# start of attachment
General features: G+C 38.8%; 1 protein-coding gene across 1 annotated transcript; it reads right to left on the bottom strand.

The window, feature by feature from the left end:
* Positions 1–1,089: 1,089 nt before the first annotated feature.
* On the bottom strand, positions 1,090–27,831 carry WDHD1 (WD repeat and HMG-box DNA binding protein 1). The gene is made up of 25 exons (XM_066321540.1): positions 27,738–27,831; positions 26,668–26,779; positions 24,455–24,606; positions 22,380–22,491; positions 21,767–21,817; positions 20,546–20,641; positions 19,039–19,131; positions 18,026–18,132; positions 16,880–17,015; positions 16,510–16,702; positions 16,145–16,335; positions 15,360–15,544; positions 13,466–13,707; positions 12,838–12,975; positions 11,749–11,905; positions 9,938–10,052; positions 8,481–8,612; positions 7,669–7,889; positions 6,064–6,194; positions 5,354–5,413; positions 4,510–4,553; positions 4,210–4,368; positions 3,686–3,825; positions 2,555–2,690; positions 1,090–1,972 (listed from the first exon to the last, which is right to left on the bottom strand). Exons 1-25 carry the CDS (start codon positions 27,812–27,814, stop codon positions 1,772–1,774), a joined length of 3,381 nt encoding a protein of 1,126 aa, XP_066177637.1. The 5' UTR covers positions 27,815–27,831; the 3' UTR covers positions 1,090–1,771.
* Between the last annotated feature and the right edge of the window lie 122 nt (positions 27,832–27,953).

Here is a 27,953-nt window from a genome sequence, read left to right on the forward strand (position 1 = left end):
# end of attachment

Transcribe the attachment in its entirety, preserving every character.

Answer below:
General features: G+C 38.8%; 1 protein-coding gene across 1 annotated transcript; it reads right to left on the bottom strand.

The window, feature by feature from the left end:
* Positions 1–1,089: 1,089 nt before the first annotated feature.
* On the bottom strand, positions 1,090–27,831 carry WDHD1 (WD repeat and HMG-box DNA binding protein 1). The gene is made up of 25 exons (XM_066321540.1): positions 27,738–27,831; positions 26,668–26,779; positions 24,455–24,606; positions 22,380–22,491; positions 21,767–21,817; positions 20,546–20,641; positions 19,039–19,131; positions 18,026–18,132; positions 16,880–17,015; positions 16,510–16,702; positions 16,145–16,335; positions 15,360–15,544; positions 13,466–13,707; positions 12,838–12,975; positions 11,749–11,905; positions 9,938–10,052; positions 8,481–8,612; positions 7,669–7,889; positions 6,064–6,194; positions 5,354–5,413; positions 4,510–4,553; positions 4,210–4,368; positions 3,686–3,825; positions 2,555–2,690; positions 1,090–1,972 (listed from the first exon to the last, which is right to left on the bottom strand). Exons 1-25 carry the CDS (start codon positions 27,812–27,814, stop codon positions 1,772–1,774), a joined length of 3,381 nt encoding a protein of 1,126 aa, XP_066177637.1. The 5' UTR covers positions 27,815–27,831; the 3' UTR covers positions 1,090–1,771.
* Between the last annotated feature and the right edge of the window lie 122 nt (positions 27,832–27,953).

Here is a 27,953-nt window from a genome sequence, read left to right on the forward strand (position 1 = left end):